THE most widely spoken language in the world is Mandarin (Chinese), which is spoken by 955 million people, or the equivalent of 14.1 per cent of the Earth's population.
Nearly 100 percent of Spanish primary school students are studying English, ranking Spain among the top European Union countries for multilingual learning.
Mayor de Blasio’s announcement that within 10 years all New York City public school students will take computer science classes is welcome news. But Java, Python and C++ are not the only languages critical for 21st century success. Spanish, Mandarin, Arabic and French are vital, too.
Language immersion programs have been growing in Minnesota as more and more parents want their kids to learn another language. There were fewer than 30 programs in the state just ten years ago, and now there are more than 70. When you ask people on the street what second language they would want for their children, the answers range from Spanish, to Mandarin, to Russian, to even English.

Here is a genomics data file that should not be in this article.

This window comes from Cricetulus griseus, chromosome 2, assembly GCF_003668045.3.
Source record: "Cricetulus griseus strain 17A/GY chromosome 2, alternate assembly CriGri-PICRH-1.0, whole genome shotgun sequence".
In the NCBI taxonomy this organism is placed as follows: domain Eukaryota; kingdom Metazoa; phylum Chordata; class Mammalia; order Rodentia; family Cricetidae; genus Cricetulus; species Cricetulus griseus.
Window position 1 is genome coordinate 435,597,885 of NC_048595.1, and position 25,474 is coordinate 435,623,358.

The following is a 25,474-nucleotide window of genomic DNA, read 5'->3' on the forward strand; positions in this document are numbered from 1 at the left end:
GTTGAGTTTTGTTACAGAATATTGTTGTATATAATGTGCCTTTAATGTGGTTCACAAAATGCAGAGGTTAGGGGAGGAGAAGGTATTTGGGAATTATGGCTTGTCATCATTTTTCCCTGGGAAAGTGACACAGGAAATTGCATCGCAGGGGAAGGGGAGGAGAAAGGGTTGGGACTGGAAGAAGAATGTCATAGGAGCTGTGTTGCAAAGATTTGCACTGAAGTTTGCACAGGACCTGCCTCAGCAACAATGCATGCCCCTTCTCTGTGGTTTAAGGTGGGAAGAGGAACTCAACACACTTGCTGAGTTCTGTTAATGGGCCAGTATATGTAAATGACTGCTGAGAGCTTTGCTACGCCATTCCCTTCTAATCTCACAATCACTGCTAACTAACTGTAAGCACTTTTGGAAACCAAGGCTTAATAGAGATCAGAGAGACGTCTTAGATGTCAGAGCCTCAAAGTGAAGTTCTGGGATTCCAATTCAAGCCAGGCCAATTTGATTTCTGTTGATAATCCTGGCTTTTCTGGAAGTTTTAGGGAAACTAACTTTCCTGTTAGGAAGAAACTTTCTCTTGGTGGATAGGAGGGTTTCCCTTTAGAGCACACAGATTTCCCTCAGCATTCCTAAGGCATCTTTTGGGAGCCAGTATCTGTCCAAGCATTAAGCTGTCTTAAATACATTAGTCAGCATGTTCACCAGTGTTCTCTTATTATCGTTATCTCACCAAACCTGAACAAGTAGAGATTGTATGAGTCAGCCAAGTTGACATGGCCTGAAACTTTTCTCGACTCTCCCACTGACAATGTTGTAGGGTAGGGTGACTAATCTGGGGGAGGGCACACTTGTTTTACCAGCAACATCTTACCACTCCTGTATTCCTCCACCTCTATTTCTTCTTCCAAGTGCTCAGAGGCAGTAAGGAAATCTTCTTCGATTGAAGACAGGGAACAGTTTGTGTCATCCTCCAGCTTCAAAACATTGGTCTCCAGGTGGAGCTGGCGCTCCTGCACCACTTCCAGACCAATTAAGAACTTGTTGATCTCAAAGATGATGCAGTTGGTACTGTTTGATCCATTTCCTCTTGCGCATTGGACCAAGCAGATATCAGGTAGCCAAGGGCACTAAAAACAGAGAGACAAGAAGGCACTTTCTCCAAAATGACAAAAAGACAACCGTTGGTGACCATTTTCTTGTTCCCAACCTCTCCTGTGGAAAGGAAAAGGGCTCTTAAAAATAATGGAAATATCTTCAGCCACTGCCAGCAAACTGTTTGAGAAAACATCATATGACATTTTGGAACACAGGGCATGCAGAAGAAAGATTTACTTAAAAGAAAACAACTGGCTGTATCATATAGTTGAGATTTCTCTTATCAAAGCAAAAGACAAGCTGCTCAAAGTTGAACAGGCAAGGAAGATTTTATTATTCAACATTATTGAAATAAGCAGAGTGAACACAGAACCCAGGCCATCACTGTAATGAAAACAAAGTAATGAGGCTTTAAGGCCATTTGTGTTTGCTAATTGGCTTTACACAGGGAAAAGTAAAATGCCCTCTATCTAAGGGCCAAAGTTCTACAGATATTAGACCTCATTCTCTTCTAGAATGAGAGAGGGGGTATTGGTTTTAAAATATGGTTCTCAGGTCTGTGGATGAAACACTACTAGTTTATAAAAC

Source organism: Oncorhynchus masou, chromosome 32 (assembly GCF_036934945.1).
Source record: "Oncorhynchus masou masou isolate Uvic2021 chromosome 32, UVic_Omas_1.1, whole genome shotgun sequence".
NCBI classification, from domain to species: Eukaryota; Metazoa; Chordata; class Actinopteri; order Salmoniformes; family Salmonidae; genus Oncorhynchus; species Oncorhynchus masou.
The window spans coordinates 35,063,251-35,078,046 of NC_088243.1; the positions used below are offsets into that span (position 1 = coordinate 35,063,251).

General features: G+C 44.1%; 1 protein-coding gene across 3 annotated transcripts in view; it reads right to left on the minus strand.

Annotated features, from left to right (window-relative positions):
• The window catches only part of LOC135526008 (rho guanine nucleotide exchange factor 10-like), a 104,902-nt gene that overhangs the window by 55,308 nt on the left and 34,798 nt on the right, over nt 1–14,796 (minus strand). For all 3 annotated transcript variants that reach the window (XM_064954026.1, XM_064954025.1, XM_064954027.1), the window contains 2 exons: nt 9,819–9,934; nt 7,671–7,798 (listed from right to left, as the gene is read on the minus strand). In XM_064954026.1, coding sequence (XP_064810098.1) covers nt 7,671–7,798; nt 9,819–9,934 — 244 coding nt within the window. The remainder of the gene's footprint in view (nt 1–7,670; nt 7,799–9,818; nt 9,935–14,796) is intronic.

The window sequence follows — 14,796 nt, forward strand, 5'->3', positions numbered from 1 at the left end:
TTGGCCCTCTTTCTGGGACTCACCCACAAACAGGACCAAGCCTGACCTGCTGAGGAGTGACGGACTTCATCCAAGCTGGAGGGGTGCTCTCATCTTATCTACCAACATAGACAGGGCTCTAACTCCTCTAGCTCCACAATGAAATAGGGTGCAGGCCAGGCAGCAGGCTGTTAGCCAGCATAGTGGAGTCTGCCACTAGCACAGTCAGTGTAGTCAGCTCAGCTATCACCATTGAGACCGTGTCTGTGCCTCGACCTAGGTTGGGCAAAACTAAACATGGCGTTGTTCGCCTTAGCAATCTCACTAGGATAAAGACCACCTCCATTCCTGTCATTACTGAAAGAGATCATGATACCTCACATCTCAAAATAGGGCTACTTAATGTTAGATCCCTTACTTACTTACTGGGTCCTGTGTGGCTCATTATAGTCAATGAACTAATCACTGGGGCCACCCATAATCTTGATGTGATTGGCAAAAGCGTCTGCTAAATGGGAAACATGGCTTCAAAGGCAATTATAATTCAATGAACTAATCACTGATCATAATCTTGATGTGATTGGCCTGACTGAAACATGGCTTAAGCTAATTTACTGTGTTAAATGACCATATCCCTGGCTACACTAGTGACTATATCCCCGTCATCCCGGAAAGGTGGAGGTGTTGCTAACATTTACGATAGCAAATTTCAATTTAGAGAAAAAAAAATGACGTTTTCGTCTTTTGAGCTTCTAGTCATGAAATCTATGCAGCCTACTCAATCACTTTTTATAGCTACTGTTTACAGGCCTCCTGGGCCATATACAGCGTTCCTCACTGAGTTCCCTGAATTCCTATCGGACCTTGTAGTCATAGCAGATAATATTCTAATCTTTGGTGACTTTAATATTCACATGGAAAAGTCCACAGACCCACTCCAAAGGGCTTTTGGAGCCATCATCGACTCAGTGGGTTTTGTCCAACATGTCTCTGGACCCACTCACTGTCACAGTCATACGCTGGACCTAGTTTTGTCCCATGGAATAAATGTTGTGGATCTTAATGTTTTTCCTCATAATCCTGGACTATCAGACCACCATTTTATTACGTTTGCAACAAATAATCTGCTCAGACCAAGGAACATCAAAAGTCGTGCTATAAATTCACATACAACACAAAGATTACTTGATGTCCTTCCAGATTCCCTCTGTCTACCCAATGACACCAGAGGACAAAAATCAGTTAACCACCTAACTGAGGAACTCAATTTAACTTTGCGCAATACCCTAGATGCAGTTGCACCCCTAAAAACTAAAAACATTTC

It's not often that a totally new way of learning languages comes along, especially one which isn't an app or reliant on technology. Power Play aims to make language learning realistic and interactive, and the idea is simple: All of the information that you would usually find inside a textbook is presented in bite-size chunks, on cards. The real genius of the idea is to turn the whole learning process into a game that can be played by one, two, ten, or even a whole classroom of people. A pack of Power Play cards will be a teacher or student's best friend, both inside and outside of the classroom.
Foreign language teachers have a job that can be tedious. Going over textbook grammar lessons on infinitives, possessives, indirect and direct objects, perfect and imperfect verbs, conjugations and so on can be a struggle for both educators and students.